The Indian Agri Sector Needs a Strong Intellectual Property System That Ensures Quicker Processing Times

The Indian Agri Sector Needs a Strong Intellectual Property System That Ensures Quicker Processing Times


The Indian patent law has to be updated in order to keep up with the rapidly evolving business needs and technical advancements that have taken place since it was established.

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The Ph.D. Chamber of Commerce and Industry (PHDCCI) Agri-Committee has made a suggestion to the Ministry of Commerce and Industry to enhance the Patent Act of 1970 in the agriculture sector.

On August 22, 2022 (Monday), from 12:00 PM to 1:00 PM, the organisation conducted a news conference at Ph.D. House in Hauz Khas, New Delhi, with participation from Mili Dubey, Director of Food & Agri, PHDCCI, and N.K. Aggarwal, Chairman of Ph.D.’s Agri-Committee.


The government was commended by Pradeep Multani, President of the PHDCCI, for launching all of the innovative initiatives and programmes in the agricultural sector for the benefit of the farmers and for collaborating with the private sector for inclusive development. Multani also mentioned that these initiatives will ultimately help to realise our Prime Minister of India’s vision of a “$5 trillion Economy” by 2026–2027. India is quickly transitioning to a knowledge-based economy, which is a priceless resource for any country.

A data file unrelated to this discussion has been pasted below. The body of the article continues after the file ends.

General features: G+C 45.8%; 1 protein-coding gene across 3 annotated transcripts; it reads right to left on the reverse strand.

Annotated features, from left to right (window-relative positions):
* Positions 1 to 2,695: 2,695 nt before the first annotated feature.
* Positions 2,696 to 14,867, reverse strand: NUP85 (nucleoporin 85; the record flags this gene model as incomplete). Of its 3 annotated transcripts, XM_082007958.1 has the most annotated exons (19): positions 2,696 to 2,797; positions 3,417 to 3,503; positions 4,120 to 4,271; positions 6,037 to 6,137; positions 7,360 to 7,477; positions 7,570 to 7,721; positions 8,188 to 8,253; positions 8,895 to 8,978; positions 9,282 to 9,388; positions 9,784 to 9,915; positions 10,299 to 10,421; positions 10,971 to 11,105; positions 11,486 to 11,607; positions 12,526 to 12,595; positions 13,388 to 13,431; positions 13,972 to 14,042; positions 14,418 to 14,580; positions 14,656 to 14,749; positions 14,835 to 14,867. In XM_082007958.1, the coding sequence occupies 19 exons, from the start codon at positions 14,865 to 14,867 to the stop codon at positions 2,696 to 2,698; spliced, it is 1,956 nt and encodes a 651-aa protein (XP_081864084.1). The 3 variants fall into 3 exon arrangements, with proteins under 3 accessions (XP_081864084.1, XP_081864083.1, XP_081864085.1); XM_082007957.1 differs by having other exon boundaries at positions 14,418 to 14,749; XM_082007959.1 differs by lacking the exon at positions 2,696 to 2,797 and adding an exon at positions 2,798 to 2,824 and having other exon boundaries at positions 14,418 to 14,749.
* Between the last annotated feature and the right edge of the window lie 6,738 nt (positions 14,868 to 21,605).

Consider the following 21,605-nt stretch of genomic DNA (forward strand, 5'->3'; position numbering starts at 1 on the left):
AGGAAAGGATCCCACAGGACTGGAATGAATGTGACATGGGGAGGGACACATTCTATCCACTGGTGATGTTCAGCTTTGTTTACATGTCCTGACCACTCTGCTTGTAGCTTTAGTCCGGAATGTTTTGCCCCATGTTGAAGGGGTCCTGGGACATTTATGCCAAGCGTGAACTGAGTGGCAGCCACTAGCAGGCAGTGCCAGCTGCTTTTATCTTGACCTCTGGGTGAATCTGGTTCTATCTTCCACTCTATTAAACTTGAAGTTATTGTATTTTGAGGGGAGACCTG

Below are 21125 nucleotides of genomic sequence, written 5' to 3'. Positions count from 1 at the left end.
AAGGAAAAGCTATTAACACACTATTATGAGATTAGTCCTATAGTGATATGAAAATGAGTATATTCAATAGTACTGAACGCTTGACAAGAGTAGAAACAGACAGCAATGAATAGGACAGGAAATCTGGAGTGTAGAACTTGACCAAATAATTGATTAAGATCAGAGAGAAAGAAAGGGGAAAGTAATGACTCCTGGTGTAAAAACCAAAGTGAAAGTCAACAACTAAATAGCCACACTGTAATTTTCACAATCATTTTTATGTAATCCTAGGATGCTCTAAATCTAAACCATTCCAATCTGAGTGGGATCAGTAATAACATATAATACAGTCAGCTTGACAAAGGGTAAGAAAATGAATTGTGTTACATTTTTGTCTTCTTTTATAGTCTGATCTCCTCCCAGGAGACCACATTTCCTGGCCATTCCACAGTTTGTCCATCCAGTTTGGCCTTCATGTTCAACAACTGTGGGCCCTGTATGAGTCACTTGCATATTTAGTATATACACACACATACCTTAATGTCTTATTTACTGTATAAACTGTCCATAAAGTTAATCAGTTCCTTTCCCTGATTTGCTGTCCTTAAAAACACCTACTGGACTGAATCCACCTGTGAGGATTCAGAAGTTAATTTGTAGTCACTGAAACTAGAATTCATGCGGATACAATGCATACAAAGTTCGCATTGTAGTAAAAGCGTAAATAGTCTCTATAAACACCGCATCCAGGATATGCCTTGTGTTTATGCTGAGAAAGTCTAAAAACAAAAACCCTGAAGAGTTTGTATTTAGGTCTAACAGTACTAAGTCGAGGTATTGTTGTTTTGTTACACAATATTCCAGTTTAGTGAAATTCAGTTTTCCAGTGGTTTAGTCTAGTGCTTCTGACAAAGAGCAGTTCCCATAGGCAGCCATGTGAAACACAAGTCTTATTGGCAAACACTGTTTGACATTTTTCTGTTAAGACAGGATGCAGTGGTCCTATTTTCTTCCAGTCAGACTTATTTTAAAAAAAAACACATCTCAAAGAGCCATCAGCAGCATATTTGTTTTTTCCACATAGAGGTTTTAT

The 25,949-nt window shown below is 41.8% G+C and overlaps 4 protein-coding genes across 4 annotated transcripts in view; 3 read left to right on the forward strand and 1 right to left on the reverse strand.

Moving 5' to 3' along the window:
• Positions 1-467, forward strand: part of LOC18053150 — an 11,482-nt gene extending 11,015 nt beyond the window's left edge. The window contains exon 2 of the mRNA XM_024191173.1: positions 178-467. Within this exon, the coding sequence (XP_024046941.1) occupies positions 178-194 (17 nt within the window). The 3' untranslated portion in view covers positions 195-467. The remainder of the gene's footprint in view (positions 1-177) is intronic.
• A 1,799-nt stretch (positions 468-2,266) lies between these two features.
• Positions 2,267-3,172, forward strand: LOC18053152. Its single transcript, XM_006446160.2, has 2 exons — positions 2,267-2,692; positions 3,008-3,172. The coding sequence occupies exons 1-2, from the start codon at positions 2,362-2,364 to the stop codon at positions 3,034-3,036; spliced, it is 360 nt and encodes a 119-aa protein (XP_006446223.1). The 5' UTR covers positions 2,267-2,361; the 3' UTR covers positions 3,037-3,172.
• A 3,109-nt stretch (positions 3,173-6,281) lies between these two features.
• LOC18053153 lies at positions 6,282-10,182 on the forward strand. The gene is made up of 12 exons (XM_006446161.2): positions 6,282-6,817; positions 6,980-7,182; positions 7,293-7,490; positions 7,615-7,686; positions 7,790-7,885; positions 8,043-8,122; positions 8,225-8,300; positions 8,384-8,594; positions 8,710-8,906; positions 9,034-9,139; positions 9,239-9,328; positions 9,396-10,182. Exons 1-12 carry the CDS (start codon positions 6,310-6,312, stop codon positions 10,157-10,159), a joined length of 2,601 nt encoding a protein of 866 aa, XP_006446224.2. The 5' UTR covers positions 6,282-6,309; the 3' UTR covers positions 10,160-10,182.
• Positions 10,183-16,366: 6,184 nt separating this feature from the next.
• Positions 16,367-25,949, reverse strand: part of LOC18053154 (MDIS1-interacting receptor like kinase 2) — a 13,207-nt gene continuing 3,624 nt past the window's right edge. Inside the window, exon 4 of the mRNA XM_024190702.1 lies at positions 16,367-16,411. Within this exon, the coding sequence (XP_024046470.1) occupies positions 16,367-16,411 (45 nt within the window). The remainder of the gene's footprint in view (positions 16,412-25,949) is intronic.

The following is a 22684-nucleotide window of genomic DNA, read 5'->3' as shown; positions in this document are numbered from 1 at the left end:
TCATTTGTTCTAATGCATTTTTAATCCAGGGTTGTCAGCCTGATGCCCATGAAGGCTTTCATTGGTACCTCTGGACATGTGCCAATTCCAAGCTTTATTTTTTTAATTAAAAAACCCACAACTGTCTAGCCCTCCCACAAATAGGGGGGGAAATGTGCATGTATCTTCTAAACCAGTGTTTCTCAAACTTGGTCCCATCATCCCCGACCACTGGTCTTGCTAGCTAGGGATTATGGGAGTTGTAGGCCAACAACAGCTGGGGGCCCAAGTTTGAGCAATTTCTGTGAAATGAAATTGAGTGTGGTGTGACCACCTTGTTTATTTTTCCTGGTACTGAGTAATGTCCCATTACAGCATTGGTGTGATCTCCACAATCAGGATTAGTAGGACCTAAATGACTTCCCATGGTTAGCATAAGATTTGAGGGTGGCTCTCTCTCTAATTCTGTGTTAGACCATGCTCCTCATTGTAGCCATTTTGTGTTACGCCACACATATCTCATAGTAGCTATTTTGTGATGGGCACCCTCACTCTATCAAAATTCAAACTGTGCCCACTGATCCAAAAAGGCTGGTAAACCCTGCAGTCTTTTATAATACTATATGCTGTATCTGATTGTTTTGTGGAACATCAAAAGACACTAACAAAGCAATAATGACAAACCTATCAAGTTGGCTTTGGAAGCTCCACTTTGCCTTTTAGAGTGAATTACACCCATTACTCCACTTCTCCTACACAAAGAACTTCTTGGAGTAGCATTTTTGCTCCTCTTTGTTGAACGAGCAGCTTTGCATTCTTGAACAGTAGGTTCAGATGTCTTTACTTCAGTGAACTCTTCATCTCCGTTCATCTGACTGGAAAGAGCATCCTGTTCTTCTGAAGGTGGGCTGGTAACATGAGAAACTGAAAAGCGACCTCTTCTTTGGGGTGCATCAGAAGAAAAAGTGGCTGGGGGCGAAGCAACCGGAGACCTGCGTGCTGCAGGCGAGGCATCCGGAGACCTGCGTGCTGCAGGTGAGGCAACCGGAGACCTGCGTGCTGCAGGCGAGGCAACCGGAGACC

According to Multani, many businesses are now making sizable investments in R&D and are aware of the importance of safeguarding their intellectual property.

The Indian Agriculture Sector urgently needs a strong intellectual property framework that ensures a quicker processing time, according to Multani.

While the Indian Patent Office has made significant efforts to reduce the pendency of applications, N K Aggarwal, Chair, Agri-Business, Committee, PHDCCI, noted that additional efforts are still required to ensure the prompt issue of patents. Therefore, Aggarwal continued, controllers and examiners at different stages of the examination process should follow set deadlines in order to facilitate the expedited processing of applications.

Multiple pre-grant oppositions filed by “any person” and at any time prior to the issuance of the patent frequently extend the processing time for patent grant in India.

According to N K Aggarwal, there is a widespread abuse of the pre-grant opposition provision’s latitude, such as the filing of fictitious oppositions to postpone patent grant. Many applications also languish unanswered for years due to the drawn-out legal processes, which drive up the cost of patent prosecution to the point where the applicant even considers abandoning the patent application.

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